Westpac has unveiled its generous $18 billion scrip bid for St George Bank in a deal which sets all sorts of hares running and creates a series of somewhat unfortunate precedents.
The first is the probity question of a CEO being poached and then launching a takeover bid for her old company while also directly profiting from the deal.
When she left St George, Gail Kelly had built up a shareholding of 1.16 million shares worth almost $40 million, based on the Westpac bid. Rather than selling these shares and copping a huge capital gains tax, she can just swap them tax free into 1.52 million Westpac shares as part of the 1.31 shares for one offer.
When Gail Kelly departed for Westpac last August it was all very friendly. She quit the St George board in August but remained an employee until February 1, the day she started with Westpac.
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If the game plan wasn’t to buy her old bank, why did she hang on to those shares? It is not a good look to have a bigger shareholding in a competitor than your own company, and it leads to the perception that perhaps the plan was always to bring the two together.
The banking industry and the shareholding community will no doubt love this deal because it means more profits and lower costs, but stand by for the Finance Sector Union to use all its Labor Party connections to stop a deal that will probably see about 10% of the combined 37,000 staff axed over time. This puts the broader labour movement in a difficult position because they wants to simultaneously protect jobs whilst also maximising the $1.2 trillion in Australia’s mandated superannuation system.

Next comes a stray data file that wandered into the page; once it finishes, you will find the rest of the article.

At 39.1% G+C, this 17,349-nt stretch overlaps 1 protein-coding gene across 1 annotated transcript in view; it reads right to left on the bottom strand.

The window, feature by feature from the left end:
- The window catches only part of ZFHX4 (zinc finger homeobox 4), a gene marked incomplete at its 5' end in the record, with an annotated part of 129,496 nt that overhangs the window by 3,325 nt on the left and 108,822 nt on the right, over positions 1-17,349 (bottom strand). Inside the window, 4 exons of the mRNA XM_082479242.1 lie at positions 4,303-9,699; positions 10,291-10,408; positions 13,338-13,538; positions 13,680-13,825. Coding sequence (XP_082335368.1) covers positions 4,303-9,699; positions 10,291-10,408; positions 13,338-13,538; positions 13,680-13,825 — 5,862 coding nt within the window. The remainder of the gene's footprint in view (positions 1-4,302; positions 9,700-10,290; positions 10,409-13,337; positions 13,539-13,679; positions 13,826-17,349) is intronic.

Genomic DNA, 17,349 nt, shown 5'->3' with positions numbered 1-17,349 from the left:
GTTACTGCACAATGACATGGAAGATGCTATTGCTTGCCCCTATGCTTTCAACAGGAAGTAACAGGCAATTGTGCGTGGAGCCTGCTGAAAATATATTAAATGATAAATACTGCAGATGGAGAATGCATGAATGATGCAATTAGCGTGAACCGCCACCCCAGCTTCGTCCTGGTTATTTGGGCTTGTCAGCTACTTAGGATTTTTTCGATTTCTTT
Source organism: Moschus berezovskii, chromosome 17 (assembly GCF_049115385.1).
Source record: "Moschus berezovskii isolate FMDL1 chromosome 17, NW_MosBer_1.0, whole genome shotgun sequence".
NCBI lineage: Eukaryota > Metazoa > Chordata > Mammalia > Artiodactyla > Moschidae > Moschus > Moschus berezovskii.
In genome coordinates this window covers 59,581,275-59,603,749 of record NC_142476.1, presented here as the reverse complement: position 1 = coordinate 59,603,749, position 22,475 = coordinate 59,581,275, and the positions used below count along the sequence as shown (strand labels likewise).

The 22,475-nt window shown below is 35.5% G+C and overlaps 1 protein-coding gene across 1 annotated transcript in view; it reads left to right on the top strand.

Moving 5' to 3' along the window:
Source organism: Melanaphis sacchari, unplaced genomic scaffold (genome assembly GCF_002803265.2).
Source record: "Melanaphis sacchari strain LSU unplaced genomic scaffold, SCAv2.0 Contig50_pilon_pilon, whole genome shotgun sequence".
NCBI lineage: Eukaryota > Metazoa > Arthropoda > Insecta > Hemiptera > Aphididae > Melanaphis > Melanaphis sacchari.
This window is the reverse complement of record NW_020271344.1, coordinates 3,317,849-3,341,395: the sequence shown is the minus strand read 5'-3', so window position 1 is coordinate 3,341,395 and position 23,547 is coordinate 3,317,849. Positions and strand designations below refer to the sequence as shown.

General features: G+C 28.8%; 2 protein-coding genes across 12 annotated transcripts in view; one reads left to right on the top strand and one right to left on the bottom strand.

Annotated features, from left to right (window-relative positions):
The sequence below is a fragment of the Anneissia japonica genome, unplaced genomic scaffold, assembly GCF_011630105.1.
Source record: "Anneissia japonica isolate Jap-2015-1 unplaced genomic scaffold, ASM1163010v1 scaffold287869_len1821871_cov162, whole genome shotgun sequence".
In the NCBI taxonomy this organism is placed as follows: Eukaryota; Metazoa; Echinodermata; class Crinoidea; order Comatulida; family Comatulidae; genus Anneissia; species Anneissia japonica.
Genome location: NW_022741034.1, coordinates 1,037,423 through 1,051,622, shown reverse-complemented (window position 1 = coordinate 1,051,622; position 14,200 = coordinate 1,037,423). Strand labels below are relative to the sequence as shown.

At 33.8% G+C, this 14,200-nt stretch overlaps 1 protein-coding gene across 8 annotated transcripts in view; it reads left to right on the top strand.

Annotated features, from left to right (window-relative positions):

The only stakeholder group without a political voice is Australia’s impotent consumer movement.
I’ve done about eight TV radio and interviews bagging this deal so far and we’re yet to see a single politician of any colour put their head up. I’m meant to be a shareholder activist. Where are the consumer activists?
Choice is doing a little better with former TV journalist Chrstopher Zinn as its mouthpiece, but the Australian Consumers’ Association remains pretty weak and it is at moments like these that we really need them.
The market has spoken in volumes about this deal. Despite offering what looks like an excessively generous premium, Westpac shares have only slipped 2% or 57c to $25.40, whilst St George has surged 6.82 to $33.47, lifting its market cap by 3.82 billion almost $18 billion in one morning.
The surge in the value of the combined businesses plus all other banks speaks volumes about how lucrative this deal will be for the cartel if Wayne Swan doesn’t step it and do the right thing by consumers.
Today’s Mayne Report video rips into the ASX’s treatment of Melbourne.